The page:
Scott Hanselman

NuGet Package of the Week: ASP.NET Web API Caching with CacheCow and CacheOutput

June 27, '14 Comments [9] Posted in ASP.NET Web API | NuGet | NuGetPOW
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You can see other cool NuGet Packages I've mentioned on the blog here. Today's NuGet package is CacheCow, which has possibly the coolest Open Source Library name since Lawnchair.js.

image

"CacheCow is a library for implementing HTTP caching on both client and server in ASP.NET Web API. It uses message handlers on both client and server to intercept request and response and apply caching logic and rules."

CacheCow was started by Ali Kheyrollahi with help from Tugberk Ugurlu and the community, and is a fantastically useful piece of work. I wouldn't be surprised to see this library start showing in more places one day.

As an aside, Ali, this would be a great candidate for setting up a free AppVeyor Continuous Integration build along with a badge showing that the project is building and healthy!

CacheCow on the server can manage the cache in a number of ways. You can store it in SQL Server with the EntityTagStore, or implement your own storage handler. You can keep the cache in memcached, Redis, etc.

Consider using a library like CacheCow if you're putting together a Web API and haven't given sufficient thought to caching yet, or if you're already sprinkling cache code throughout your business logic. You might already suspect that is going to litter your code but perhaps haven't gotten around to tidying up. Now is a good time to unify your caching.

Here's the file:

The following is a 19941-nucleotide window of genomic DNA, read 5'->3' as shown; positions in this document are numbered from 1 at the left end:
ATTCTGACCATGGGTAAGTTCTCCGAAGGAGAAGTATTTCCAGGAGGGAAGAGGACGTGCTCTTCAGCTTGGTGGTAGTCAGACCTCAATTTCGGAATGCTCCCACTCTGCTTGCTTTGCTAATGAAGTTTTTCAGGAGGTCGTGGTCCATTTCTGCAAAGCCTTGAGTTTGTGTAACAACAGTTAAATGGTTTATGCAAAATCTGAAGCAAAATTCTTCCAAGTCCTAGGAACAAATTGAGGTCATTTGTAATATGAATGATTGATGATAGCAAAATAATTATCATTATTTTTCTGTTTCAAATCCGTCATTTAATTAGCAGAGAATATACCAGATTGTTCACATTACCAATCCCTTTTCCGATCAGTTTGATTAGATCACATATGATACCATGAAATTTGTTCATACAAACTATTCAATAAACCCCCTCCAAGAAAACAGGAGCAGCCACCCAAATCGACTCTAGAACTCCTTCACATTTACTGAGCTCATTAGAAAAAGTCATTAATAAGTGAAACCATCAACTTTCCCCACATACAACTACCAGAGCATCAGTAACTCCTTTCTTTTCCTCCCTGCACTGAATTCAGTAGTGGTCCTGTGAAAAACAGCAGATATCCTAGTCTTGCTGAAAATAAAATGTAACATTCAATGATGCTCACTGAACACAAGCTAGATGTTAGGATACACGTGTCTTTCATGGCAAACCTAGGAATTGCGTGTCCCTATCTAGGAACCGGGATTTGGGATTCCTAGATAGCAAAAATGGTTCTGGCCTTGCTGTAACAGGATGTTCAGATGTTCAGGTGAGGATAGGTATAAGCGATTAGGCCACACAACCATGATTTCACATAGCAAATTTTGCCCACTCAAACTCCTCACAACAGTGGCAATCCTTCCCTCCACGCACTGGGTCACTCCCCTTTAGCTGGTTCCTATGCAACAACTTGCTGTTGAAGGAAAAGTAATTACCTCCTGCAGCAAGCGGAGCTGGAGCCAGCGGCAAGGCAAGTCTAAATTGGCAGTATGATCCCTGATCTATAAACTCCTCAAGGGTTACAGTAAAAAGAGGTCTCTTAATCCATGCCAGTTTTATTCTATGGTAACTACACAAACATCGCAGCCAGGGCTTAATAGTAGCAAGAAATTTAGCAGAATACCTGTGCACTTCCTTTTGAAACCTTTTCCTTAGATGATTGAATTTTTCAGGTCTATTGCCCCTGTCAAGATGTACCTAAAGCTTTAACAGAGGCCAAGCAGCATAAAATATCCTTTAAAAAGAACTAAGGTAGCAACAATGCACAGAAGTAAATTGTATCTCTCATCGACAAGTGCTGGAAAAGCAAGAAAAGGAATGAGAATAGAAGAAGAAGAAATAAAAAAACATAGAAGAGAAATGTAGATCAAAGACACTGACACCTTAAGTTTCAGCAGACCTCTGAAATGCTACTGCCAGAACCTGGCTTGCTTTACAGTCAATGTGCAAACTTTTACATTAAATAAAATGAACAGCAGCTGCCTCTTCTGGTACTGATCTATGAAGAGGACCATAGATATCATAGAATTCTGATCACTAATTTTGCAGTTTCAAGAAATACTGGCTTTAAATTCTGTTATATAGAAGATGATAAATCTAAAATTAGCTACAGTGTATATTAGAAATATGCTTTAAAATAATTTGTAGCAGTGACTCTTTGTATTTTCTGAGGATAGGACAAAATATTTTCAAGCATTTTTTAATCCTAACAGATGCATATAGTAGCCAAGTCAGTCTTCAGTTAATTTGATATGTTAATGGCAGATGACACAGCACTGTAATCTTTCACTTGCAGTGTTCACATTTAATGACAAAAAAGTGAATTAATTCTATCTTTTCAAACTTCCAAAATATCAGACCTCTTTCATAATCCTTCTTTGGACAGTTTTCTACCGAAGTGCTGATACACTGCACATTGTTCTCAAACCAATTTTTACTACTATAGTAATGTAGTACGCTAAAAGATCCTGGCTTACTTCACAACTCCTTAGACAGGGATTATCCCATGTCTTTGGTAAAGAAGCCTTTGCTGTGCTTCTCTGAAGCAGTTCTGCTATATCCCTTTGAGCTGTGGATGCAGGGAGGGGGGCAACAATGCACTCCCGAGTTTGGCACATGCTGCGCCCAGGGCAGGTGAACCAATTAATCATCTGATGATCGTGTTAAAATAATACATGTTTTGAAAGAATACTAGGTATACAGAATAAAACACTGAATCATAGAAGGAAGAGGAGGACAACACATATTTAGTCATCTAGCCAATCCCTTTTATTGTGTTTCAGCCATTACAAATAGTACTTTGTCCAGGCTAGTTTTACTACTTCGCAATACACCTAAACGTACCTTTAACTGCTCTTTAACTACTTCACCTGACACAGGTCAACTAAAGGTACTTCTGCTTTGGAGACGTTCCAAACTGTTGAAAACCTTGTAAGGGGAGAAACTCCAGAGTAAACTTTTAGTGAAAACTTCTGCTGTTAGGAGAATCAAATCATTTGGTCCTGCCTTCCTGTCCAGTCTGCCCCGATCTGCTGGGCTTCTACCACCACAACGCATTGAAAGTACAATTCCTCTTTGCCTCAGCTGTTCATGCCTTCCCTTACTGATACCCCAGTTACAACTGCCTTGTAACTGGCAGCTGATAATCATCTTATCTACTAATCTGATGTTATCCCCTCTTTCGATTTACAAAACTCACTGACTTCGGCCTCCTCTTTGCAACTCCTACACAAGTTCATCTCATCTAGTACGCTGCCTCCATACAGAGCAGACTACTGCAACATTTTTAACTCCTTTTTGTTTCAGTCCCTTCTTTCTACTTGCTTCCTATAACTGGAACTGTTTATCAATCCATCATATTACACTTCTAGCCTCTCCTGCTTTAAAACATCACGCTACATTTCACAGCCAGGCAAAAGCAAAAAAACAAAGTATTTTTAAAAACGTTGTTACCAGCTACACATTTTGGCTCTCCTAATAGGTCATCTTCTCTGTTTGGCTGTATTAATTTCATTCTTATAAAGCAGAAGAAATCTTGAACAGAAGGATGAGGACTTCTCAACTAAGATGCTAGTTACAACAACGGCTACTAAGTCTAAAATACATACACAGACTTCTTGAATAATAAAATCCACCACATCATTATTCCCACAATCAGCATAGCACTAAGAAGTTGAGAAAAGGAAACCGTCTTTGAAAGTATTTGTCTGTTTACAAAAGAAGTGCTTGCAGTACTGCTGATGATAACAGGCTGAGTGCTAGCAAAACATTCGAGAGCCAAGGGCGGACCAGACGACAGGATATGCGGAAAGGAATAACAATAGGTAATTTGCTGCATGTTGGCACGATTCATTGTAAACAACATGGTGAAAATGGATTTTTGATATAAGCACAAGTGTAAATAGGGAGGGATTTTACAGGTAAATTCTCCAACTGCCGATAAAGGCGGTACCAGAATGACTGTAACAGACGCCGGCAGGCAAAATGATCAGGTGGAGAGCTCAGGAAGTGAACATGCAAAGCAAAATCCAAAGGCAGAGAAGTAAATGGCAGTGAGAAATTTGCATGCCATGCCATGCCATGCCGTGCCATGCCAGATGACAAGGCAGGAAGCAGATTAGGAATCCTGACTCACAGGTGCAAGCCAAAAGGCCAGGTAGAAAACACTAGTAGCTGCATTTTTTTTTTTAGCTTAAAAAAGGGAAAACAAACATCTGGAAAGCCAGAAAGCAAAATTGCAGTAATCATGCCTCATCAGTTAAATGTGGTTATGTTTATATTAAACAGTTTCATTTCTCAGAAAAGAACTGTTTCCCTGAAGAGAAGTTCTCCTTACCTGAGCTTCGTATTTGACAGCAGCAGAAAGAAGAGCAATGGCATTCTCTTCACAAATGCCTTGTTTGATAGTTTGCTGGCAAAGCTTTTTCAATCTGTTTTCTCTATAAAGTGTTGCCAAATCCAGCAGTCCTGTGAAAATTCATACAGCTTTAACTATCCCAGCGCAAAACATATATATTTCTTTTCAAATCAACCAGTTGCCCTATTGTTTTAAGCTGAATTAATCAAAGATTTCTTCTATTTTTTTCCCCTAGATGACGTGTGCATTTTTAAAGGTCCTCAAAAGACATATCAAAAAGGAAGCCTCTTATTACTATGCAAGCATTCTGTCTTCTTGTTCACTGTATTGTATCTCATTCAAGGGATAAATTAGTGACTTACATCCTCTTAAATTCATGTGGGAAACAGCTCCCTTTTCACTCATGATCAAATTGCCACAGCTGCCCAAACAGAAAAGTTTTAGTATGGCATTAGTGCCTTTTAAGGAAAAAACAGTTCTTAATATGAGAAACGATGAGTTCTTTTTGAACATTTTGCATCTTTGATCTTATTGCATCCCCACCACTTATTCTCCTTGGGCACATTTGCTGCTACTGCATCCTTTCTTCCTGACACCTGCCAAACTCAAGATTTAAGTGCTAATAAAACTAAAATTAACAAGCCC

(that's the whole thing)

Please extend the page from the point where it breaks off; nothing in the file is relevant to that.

As a very simple example, here's the HTTP Headers from an HTTP GET to a Web API:

Cache-Control: no-cache
Content-Length: 19
Content-Type: application/json; charset=utf-8
Date: Fri, 27 Jun 2014 23:22:10 GMT
Expires: -1
Pragma: no-cache

Here's the same thing after adding the most basic caching to my ASP.NET applications config:

GlobalConfiguration.Configuration.MessageHandlers.Add(new CachingHandler(GlobalConfiguration.Configuration));

The HTTP Headers with the same GET with CacheCow enabled:

Cache-Control: no-transform, must-revalidate, max-age=0, private
Content-Length: 19
Content-Type: application/json; charset=utf-8
Date: Fri, 27 Jun 2014 23:24:16 GMT
ETag: W/"e1c5ab4f818f4cde9426c6b0824afe5b"
Last-Modified: Fri, 27 Jun 2014 23:24:16 GMT

Notice the Cache-Control header, the Last-Modified, and the ETag. The ETag is weak as indicted by "W/" which means that this response is semantically equivalent to the last response. If I was caching persistently, I could get a strong ETag indicating that the cached response was byte-for-byte identical. Also, if the client was smart about caching and added If-Modified-Since or If-None-Match for ETags, the response might be a 304 Not Modified, rather than a 200 OK. If you're going to add caching to your Web API server, you'll want to make sure your clients respect those headers fully!

From ALI's blog, you can still use HttpClient in your clients, but you use WebRequestHandler as the message handler:

HttpClient client = new HttpClient(new WebRequestHandler()
{
CachePolicy = new RequestCachePolicy(RequestCacheLevel.Default)